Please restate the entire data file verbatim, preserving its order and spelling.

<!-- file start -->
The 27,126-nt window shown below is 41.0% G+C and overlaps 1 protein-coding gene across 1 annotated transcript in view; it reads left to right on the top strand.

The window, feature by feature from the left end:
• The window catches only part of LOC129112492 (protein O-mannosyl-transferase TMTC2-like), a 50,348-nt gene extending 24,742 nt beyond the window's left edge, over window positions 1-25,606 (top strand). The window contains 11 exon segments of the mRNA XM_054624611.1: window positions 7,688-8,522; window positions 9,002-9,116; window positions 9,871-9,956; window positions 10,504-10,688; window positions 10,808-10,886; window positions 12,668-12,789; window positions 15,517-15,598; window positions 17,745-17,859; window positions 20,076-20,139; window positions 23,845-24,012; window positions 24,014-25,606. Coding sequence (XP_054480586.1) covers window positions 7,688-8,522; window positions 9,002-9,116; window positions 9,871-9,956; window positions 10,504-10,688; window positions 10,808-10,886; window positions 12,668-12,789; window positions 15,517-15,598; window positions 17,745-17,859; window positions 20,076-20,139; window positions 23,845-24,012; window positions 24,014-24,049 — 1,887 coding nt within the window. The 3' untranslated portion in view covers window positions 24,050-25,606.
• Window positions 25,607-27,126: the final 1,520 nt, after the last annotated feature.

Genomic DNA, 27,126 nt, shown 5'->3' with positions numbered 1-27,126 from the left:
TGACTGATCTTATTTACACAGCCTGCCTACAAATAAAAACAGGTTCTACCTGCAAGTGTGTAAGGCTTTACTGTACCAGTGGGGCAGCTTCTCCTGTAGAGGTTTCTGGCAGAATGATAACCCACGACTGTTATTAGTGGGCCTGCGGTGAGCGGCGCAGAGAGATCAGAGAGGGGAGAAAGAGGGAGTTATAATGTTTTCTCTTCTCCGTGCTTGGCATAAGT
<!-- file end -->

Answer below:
The 27,126-nt window shown below is 41.0% G+C and overlaps 1 protein-coding gene across 1 annotated transcript in view; it reads left to right on the top strand.

The window, feature by feature from the left end:
• The window catches only part of LOC129112492 (protein O-mannosyl-transferase TMTC2-like), a 50,348-nt gene extending 24,742 nt beyond the window's left edge, over window positions 1-25,606 (top strand). The window contains 11 exon segments of the mRNA XM_054624611.1: window positions 7,688-8,522; window positions 9,002-9,116; window positions 9,871-9,956; window positions 10,504-10,688; window positions 10,808-10,886; window positions 12,668-12,789; window positions 15,517-15,598; window positions 17,745-17,859; window positions 20,076-20,139; window positions 23,845-24,012; window positions 24,014-25,606. Coding sequence (XP_054480586.1) covers window positions 7,688-8,522; window positions 9,002-9,116; window positions 9,871-9,956; window positions 10,504-10,688; window positions 10,808-10,886; window positions 12,668-12,789; window positions 15,517-15,598; window positions 17,745-17,859; window positions 20,076-20,139; window positions 23,845-24,012; window positions 24,014-24,049 — 1,887 coding nt within the window. The 3' untranslated portion in view covers window positions 24,050-25,606.
• Window positions 25,607-27,126: the final 1,520 nt, after the last annotated feature.

Genomic DNA, 27,126 nt, shown 5'->3' with positions numbered 1-27,126 from the left:
TGACTGATCTTATTTACACAGCCTGCCTACAAATAAAAACAGGTTCTACCTGCAAGTGTGTAAGGCTTTACTGTACCAGTGGGGCAGCTTCTCCTGTAGAGGTTTCTGGCAGAATGATAACCCACGACTGTTATTAGTGGGCCTGCGGTGAGCGGCGCAGAGAGATCAGAGAGGGGAGAAAGAGGGAGTTATAATGTTTTCTCTTCTCCGTGCTTGGCATAAGT